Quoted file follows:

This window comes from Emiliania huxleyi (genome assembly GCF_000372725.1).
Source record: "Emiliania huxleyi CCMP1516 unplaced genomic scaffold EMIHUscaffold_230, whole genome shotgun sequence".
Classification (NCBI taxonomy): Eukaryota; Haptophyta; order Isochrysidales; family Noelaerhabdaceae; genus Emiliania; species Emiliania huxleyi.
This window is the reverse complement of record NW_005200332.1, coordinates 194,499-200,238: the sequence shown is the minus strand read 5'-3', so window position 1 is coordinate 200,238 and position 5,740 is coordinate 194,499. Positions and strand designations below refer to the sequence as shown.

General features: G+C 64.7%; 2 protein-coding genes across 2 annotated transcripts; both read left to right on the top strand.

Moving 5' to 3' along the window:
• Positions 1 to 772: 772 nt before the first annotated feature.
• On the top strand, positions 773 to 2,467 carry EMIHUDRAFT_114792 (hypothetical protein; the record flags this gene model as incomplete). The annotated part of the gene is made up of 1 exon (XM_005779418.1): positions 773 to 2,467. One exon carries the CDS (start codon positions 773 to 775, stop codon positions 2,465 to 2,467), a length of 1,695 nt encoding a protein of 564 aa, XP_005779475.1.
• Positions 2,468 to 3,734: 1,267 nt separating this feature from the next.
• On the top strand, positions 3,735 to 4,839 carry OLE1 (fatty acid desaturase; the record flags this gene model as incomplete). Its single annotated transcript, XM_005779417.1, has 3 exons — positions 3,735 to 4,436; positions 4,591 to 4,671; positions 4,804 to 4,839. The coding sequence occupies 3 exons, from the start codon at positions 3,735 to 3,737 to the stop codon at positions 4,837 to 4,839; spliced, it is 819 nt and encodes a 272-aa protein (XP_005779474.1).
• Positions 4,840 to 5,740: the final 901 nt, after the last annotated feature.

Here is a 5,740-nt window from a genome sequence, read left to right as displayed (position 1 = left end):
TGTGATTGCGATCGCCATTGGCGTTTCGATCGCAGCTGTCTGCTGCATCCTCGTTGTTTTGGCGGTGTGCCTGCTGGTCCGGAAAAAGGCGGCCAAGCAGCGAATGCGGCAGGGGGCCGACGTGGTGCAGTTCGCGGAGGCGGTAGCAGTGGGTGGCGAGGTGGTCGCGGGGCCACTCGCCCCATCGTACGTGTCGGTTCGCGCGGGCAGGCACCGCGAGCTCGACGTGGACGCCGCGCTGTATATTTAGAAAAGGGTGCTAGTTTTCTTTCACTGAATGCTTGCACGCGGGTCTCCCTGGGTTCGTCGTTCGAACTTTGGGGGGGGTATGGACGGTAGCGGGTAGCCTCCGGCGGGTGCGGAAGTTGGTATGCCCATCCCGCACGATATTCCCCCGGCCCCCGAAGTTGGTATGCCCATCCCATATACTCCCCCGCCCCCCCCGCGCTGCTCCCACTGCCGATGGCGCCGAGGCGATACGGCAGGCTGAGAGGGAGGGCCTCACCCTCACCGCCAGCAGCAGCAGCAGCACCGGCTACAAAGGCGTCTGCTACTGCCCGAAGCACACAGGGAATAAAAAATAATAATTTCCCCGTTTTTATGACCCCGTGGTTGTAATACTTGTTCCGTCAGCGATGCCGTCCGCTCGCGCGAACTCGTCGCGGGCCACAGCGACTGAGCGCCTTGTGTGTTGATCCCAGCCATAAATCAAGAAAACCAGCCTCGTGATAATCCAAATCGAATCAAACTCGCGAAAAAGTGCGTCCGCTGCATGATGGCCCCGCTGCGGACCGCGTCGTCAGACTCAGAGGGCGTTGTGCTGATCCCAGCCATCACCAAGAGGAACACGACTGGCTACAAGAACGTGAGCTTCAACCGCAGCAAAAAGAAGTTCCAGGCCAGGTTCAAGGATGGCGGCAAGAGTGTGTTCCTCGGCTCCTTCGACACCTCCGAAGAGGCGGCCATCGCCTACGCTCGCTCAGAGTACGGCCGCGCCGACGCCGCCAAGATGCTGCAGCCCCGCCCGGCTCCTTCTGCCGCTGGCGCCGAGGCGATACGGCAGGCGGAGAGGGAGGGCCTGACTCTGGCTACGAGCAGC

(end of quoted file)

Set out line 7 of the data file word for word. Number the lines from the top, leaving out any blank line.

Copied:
• Positions 1 to 772: 772 nt before the first annotated feature.